FERC modifications to PJM’s capacity market proposal violate Section 205. On July 7, 2017, the D.C. Circuit Court of Appeals concluded that FERC exceeded its authority under Section 205 of the Federal Power Act (FPA) because its modifications to PJM’s proposal resulted in an entirely different rate design than both PJM’s initial proposal and its prior rate design in NRG Power Marketing et al. v. FERC, Case No. 15-1452 (D.C. Cir. Jul. 7, 2017). This petition has its genesis in a perpetually discussed topic—PJM’s capacity market.
PJM Interconnection (PJM) is a Regional Transmission Organization (RTO) and therefore operates the electric grid in the mid-Atlantic region of the country, and manages the largest competitive wholesale electricity market in the country. See further discussion regarding PJM’s market in U.S. Supreme Court Blasts Maryland for Distorting PJM’s Capacity Market, FERCBlog (Apr. 19, 2016). To this end, PJM runs “capacity auctions” to set the price of wholesale electricity three years into the future, in which the goal is ensuring an adequate long-term supply of electricity. Generators bid their prices into the capacity auction; PJM accepts bids starting with the lowest and ascends higher until supply meets forecasted demand. The highest bid price accepted becomes the auction “clearing price” and every generator that clears under such price is paid the clearing price. For instance, if the lowest bid resembles a unit of energy at $100 and supply does not meet demand until bid prices have reached $200, each auction participant is paid the clearing price of $200 – whether a participant bid in at $101 or $199 makes no difference, all participants receive the clearing price of $200.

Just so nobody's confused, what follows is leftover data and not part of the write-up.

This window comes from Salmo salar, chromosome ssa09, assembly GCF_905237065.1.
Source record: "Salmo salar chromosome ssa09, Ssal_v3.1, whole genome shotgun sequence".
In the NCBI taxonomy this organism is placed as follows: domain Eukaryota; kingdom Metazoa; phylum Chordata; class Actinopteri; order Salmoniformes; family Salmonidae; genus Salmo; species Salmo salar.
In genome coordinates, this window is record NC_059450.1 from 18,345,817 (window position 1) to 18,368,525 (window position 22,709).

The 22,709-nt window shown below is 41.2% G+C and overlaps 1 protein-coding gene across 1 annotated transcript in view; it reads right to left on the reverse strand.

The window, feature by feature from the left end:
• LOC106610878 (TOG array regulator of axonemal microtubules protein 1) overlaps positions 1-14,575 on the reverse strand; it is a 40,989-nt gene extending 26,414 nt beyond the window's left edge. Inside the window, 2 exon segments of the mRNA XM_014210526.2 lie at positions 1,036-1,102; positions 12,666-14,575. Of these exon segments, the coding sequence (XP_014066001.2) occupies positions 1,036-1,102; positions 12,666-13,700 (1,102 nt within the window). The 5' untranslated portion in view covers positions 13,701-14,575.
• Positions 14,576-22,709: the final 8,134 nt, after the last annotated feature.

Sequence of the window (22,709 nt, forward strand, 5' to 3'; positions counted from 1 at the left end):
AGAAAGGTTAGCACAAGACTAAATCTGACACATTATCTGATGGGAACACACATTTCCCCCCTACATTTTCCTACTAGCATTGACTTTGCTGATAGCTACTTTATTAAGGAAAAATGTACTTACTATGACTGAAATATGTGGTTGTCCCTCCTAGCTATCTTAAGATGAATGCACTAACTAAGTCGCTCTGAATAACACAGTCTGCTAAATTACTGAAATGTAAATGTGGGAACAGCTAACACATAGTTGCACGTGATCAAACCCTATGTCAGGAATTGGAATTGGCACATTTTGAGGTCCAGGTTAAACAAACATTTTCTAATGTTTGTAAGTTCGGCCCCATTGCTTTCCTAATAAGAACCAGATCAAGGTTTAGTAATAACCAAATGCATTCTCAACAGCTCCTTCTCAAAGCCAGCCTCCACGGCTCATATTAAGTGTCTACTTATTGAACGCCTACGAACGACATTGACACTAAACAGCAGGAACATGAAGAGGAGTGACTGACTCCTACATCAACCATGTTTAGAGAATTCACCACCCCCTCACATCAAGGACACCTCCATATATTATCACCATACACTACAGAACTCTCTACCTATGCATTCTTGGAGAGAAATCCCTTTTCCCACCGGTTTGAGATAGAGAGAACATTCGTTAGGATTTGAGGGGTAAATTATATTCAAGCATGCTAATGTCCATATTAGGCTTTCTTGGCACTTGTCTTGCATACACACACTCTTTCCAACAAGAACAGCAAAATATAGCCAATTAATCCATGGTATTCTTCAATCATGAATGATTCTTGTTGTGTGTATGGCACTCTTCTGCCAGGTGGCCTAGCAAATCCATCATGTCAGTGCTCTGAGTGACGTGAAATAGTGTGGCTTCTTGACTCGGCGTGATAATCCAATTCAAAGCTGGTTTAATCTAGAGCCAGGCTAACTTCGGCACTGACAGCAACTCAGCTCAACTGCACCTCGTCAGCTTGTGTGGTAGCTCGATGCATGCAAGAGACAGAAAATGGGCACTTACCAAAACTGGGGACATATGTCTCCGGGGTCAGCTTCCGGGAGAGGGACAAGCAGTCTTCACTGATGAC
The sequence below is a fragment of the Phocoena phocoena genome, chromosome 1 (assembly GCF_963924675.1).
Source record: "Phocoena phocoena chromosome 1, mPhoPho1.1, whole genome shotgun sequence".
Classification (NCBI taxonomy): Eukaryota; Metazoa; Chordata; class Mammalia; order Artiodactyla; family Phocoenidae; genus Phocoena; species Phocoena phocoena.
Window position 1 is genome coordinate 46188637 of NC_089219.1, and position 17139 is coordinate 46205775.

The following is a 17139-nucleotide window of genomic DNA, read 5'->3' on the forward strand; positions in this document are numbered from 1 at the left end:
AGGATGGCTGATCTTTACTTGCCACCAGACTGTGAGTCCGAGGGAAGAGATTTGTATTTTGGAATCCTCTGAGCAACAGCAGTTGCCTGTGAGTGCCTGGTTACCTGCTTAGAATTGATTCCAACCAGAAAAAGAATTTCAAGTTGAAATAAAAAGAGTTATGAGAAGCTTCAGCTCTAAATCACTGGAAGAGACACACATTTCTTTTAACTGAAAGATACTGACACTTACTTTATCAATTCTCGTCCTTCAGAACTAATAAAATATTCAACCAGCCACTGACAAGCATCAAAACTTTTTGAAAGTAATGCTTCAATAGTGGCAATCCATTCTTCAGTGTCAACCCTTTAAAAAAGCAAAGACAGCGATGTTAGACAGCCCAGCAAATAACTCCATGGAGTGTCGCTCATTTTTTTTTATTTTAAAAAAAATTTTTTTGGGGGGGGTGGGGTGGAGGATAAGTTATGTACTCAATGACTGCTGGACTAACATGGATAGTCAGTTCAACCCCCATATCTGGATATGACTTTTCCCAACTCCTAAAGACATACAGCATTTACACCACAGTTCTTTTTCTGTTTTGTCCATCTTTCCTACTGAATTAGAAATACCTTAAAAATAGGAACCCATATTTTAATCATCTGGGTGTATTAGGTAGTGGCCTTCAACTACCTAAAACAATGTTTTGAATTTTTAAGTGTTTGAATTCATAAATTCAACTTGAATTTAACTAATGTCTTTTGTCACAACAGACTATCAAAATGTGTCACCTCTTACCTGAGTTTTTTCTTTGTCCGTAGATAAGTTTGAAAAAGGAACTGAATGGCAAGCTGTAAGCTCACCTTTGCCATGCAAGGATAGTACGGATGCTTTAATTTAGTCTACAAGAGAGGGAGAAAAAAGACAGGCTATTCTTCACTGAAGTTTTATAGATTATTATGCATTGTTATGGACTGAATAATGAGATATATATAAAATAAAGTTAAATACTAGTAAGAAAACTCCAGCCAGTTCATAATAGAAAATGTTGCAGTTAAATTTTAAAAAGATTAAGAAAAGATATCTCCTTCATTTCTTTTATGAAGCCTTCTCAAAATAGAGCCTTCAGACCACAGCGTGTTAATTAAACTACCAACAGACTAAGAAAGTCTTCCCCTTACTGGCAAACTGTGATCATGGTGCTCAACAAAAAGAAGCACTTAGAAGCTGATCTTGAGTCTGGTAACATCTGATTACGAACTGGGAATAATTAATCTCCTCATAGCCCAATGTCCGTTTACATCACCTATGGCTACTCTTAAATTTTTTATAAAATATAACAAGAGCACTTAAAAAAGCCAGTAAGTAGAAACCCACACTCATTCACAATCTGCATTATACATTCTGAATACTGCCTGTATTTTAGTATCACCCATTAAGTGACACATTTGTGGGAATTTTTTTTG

The problem is that some generators have incentives to bid below their actual cost of generating electricity, which may artificially depress the clearing price in the auction. To address concerns associated with such below-cost bidding, PJM established its Minimum Offer Price Rule (MOPR), which requires new generators to bid at or above a certain price floor. In 2012, PJM market participants explored possible changes to the MOPR with respect to two key features: (1) the “unit-specific review” exemption from the MOPR for new generators, and (2) the time which the MOPR is applicable to generators not exempt.
After months of negotiations amongst PJM market participants, agreement was reached as to a MOPR reform proposal which had two key components: (1) it narrowed the exemption from the MOPR, and (2) extended from one to three years the time which the MOPR is applicable. PJM filed its proposal with FERC pursuant to Section 205, whereupon FERC suggested modifications to the proposal, and PJM consented to such.
Electric generators petitioned for review to restore the compromise reached during PJM’s stakeholder process. The intent of the market rule changes was to broaden the applicability of PJM’s MOPR and make it more difficult for new market entrants to submit below cost bids. Generators advocated that previous MOPR exemptions available to new entrants failed to protect the integrity of the market, and proposed changes that would help preserve such integrity and promote more accurate price signals. More stringent eligibility criteria for exempted treatment under the MOPR was the primary purpose for the market rule changes. At issue before the court was whether FERC exceeded its authority under Section 205 of the FPA when it significantly modified the market rules proposed.